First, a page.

Saturday June 16 marked the final day of the 25th edition of the Canada Dance Festival and it was a doozy: Adelheid (Heidi Strauss) at 4pm at La Nouvelle Scène, Mayday (Mélanie Demers) at 7pm in the NAC Studio, and TDT at 8:30 in the NAC Theatre. I was also planning on seeing Sylvie Desrosiers at the Arts Court space earlier but closing down the festival bar the night before, combined with the departure of all my grrls, made for a late start to the day.
Playing on the final day is never easy… all the conferencey stuff is over so audiences are beginning to thin out; those that are still there, les durs des durs, are beginning to get saturated. For me, watching my partner and daughters jump in a cab and head off for the bus station was the beginning of the end. All of a sudden time shifted. Children demand that we be present in the moment and their departure created a vacuum in which I momentarily drifted…
I came back to the timed world with a great Holy sh*t! I’ve got 15 minutes to get to La Nouvelle Scène (I’d normally want 30 minutes to do that walk)! Aaargh, what to do? Keep drifting? No, you can do it… go go go! Out the door I head for a forced march in the Ottawa heat. I got to the theatre just in time and collapsed sweatily into a chair. I had heard Heidi pitch this work in Toronto a few years ago and was looking forward to her contemplation on relationships. The audience sat facing each other from two sides with the performers dancing between, almost like an arena. A pair of excellent dancers (Justine Chambers and Brendan Wyatt) performed and, well, I just couldn’t get into it. Blame the brilliant day outside, blame the last day of the festival… I struggled to keep any sort of focus. In all fairness, I don’t think anything would have held my attention, what I really needed was to be drifting in nap time. But that said, and because someone commented I was being hard, I do want to say that relationships are messy, they’re full of struggle and huge emotions that boil over as well as exquisite loving that reduces us to absolute stillness. I didn’t get a sense of any of that in Strauss’ this time, it came across as very safe in a well-scripted kind of way. The staging with white screens at the base of the risers didn’t help, making it seem like an operating theatre as opposed to one in which blood sports happen.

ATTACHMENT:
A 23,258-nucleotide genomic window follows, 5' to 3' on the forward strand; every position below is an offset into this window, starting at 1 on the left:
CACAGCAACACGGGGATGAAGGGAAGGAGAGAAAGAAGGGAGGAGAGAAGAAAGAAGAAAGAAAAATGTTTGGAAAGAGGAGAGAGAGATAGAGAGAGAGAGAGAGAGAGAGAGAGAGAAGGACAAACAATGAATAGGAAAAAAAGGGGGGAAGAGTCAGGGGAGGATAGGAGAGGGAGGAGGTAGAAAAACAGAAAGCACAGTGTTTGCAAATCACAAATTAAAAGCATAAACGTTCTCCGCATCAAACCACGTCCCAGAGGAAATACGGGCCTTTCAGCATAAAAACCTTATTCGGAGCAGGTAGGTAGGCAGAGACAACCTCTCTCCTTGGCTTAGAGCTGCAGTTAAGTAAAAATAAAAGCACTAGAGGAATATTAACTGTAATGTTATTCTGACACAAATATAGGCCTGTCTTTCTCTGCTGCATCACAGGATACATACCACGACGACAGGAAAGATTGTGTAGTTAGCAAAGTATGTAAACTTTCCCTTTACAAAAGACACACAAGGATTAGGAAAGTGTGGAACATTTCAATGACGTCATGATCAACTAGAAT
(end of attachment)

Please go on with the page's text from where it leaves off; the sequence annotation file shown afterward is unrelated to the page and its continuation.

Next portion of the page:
After some quiet time with a bottle of wine, I made it back to the NAC for Demers’ Junkyard/Paradise. Now here was a messy, complicated show… Demers draws huge parallels between media/show biz/politics while looking at nature/nurture issues not to mention some barbs in the direction of consumerism. Whew! Did I say it was messy? I’ve been the technician cleaning up after artists and have more than once felt abused by the relationship (ie. I’ll go onstage and make a mess and you clean up after me!) Technicians are the unsung heroes of the performing arts. The old technician saying goes: When there’s a problem, we’re the first to hear about it; when everything goes smoothly, we hear nothing. As a technician, I always hoped the artist’s idea was rich in merit and well considered. In such cases, technicians should be ready to do anything to support the work. I hope the NAC technicians, after ten days of non-stop crazy schedules recognise that Melanie’s work had merit and was well considered! (For the record I’ve had to deal with waaaaay worse! A pair of live eels anyone? How ’bout a room full of bunnies and their poop? But those were performance artists…)
The big finale, Toronto Dance Theatre’s Rivers closed the festival and it was lovely. Pianist Christina Petrowska Quilico played a suite of Ann Southam compositions and TDT Artistic Director/Choreographer, Christopher House, adroitly captured the essence of a river in all its ebbs and flows and eddies and rapids and calm soothing pools. Naishi Wang, who was creepily stunning in Jean Sebastien Lourdais’ work earlier in the week, is exquisite to watch. The guy has a level of precision, flow, and presence that are captivating: at one point he dances a duet that highlight Christopher House at his very best. Having just closed my own season with a superbly crafted dance/music collaboration, it was wonderful to see another richly successful collaboration.
Queue the end music! To the Fountain Room we retired for one more go ’round of $8 drinks (where did my perdiem go?) I love the Canada Dance Festival: it is the only chance we have as a national dance community to gather and share our stories. Love ’em, hate ’em, or get uncaringly left in between, the dance professionals that make up our community from coast to coast to coast are working their butts off under circumstances that are less than desirable. Somehow, in spite of all the hard work and impossible odds, people are making things happen and getting it out there. Following the TDT show (On my way up to once again close the bar in the Fountain Room) I stopped with some colleagues to read the Dance Manifesto. Yes, people, that’s right, a manifesto exists!
When I think about arts and culture today, I can’t help but think about politics. If politicians truly cared about the long-term economic well-being of their constituents they would invest in cultural and scientific research. (for the record I only use the term “economic well-being” cuz that seems to be the catch phrase of the moment.) So much research has been done that illustrates the benefits (read: cost savings!) of healthy and creative minds and bodies… but that’s for another post. Long Live Dance in Canada! Long Live the Canada Dance Festival!!